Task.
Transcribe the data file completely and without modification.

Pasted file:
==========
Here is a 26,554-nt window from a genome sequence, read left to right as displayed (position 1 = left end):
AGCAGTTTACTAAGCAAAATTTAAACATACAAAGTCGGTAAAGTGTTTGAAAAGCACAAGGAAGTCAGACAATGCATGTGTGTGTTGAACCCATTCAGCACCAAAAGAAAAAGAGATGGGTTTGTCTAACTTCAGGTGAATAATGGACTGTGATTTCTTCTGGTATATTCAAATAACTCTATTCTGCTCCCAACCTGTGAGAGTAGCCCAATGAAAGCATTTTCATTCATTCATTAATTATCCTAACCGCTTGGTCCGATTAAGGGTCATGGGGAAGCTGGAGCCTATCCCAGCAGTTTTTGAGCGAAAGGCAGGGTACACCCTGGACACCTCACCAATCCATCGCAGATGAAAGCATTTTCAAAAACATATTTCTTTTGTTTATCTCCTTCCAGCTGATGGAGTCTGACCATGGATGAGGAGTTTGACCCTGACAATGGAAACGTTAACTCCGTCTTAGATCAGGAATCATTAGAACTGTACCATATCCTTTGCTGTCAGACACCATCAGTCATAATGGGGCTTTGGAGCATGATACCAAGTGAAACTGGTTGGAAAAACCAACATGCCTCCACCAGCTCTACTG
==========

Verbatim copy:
Here is a 26,554-nt window from a genome sequence, read left to right as displayed (position 1 = left end):
AGCAGTTTACTAAGCAAAATTTAAACATACAAAGTCGGTAAAGTGTTTGAAAAGCACAAGGAAGTCAGACAATGCATGTGTGTGTTGAACCCATTCAGCACCAAAAGAAAAAGAGATGGGTTTGTCTAACTTCAGGTGAATAATGGACTGTGATTTCTTCTGGTATATTCAAATAACTCTATTCTGCTCCCAACCTGTGAGAGTAGCCCAATGAAAGCATTTTCATTCATTCATTAATTATCCTAACCGCTTGGTCCGATTAAGGGTCATGGGGAAGCTGGAGCCTATCCCAGCAGTTTTTGAGCGAAAGGCAGGGTACACCCTGGACACCTCACCAATCCATCGCAGATGAAAGCATTTTCAAAAACATATTTCTTTTGTTTATCTCCTTCCAGCTGATGGAGTCTGACCATGGATGAGGAGTTTGACCCTGACAATGGAAACGTTAACTCCGTCTTAGATCAGGAATCATTAGAACTGTACCATATCCTTTGCTGTCAGACACCATCAGTCATAATGGGGCTTTGGAGCATGATACCAAGTGAAACTGGTTGGAAAAACCAACATGCCTCCACCAGCTCTACTG